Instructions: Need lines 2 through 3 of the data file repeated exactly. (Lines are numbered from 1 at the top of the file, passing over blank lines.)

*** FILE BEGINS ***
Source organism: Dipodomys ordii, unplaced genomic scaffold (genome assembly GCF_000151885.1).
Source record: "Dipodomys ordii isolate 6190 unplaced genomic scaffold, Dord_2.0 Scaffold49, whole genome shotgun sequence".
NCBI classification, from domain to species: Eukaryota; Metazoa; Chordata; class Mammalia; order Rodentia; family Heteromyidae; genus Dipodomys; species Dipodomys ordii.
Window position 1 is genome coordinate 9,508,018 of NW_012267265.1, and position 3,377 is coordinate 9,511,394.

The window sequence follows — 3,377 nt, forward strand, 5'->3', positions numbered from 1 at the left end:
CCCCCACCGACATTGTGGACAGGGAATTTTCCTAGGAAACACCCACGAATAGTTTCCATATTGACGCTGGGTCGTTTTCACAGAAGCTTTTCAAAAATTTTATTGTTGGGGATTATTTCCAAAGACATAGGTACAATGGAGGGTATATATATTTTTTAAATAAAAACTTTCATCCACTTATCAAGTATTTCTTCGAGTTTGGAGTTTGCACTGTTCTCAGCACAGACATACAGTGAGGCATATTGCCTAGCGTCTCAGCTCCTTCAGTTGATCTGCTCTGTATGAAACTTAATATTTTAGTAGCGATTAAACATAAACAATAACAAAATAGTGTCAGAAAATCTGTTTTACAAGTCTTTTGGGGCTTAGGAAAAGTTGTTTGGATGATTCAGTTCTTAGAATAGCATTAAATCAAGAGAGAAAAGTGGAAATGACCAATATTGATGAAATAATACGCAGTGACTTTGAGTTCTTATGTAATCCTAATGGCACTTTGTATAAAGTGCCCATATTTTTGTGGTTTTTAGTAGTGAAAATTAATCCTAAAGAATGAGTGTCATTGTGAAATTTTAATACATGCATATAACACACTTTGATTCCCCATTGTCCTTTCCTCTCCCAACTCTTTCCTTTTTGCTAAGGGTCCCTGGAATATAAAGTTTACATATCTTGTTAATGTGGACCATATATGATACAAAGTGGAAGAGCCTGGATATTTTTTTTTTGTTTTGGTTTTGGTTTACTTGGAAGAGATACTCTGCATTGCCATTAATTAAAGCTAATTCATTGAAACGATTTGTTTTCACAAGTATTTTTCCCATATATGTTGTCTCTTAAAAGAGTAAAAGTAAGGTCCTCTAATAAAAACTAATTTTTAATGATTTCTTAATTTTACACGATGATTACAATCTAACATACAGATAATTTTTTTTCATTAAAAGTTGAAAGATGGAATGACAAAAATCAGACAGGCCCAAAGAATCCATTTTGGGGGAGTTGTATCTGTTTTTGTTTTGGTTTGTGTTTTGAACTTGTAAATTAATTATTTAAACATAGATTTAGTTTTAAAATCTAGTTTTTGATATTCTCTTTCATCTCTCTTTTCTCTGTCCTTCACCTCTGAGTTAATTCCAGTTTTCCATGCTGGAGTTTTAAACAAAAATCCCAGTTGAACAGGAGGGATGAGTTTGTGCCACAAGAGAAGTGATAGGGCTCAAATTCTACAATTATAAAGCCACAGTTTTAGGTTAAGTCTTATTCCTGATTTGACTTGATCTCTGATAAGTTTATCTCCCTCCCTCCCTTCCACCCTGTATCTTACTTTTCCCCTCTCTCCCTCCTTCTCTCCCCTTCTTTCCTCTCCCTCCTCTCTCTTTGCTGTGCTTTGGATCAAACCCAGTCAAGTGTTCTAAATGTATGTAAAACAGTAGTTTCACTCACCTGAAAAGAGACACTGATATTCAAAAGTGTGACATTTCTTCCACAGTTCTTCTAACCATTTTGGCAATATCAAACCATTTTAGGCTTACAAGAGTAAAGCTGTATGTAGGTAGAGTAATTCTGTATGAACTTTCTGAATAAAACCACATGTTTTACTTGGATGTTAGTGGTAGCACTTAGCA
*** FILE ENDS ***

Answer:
Source record: "Dipodomys ordii isolate 6190 unplaced genomic scaffold, Dord_2.0 Scaffold49, whole genome shotgun sequence".
NCBI classification, from domain to species: Eukaryota; Metazoa; Chordata; class Mammalia; order Rodentia; family Heteromyidae; genus Dipodomys; species Dipodomys ordii.